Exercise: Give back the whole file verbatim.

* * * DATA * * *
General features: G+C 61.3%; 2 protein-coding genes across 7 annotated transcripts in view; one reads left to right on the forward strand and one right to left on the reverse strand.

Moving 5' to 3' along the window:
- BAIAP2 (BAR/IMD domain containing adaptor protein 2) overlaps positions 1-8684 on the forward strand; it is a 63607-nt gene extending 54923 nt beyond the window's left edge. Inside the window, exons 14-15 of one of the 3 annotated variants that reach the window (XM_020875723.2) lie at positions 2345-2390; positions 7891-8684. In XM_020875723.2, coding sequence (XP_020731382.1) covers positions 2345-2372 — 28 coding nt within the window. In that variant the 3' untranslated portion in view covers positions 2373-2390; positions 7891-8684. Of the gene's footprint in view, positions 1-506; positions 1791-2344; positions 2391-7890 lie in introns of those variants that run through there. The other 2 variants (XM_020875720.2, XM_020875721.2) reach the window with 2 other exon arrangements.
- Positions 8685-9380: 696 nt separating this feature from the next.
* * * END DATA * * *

General features: G+C 61.3%; 2 protein-coding genes across 7 annotated transcripts in view; one reads left to right on the forward strand and one right to left on the reverse strand.

Moving 5' to 3' along the window:
- BAIAP2 (BAR/IMD domain containing adaptor protein 2) overlaps positions 1-8684 on the forward strand; it is a 63607-nt gene extending 54923 nt beyond the window's left edge. Inside the window, exons 14-15 of one of the 3 annotated variants that reach the window (XM_020875723.2) lie at positions 2345-2390; positions 7891-8684. In XM_020875723.2, coding sequence (XP_020731382.1) covers positions 2345-2372 — 28 coding nt within the window. In that variant the 3' untranslated portion in view covers positions 2373-2390; positions 7891-8684. Of the gene's footprint in view, positions 1-506; positions 1791-2344; positions 2391-7890 lie in introns of those variants that run through there. The other 2 variants (XM_020875720.2, XM_020875721.2) reach the window with 2 other exon arrangements.
- Positions 8685-9380: 696 nt separating this feature from the next.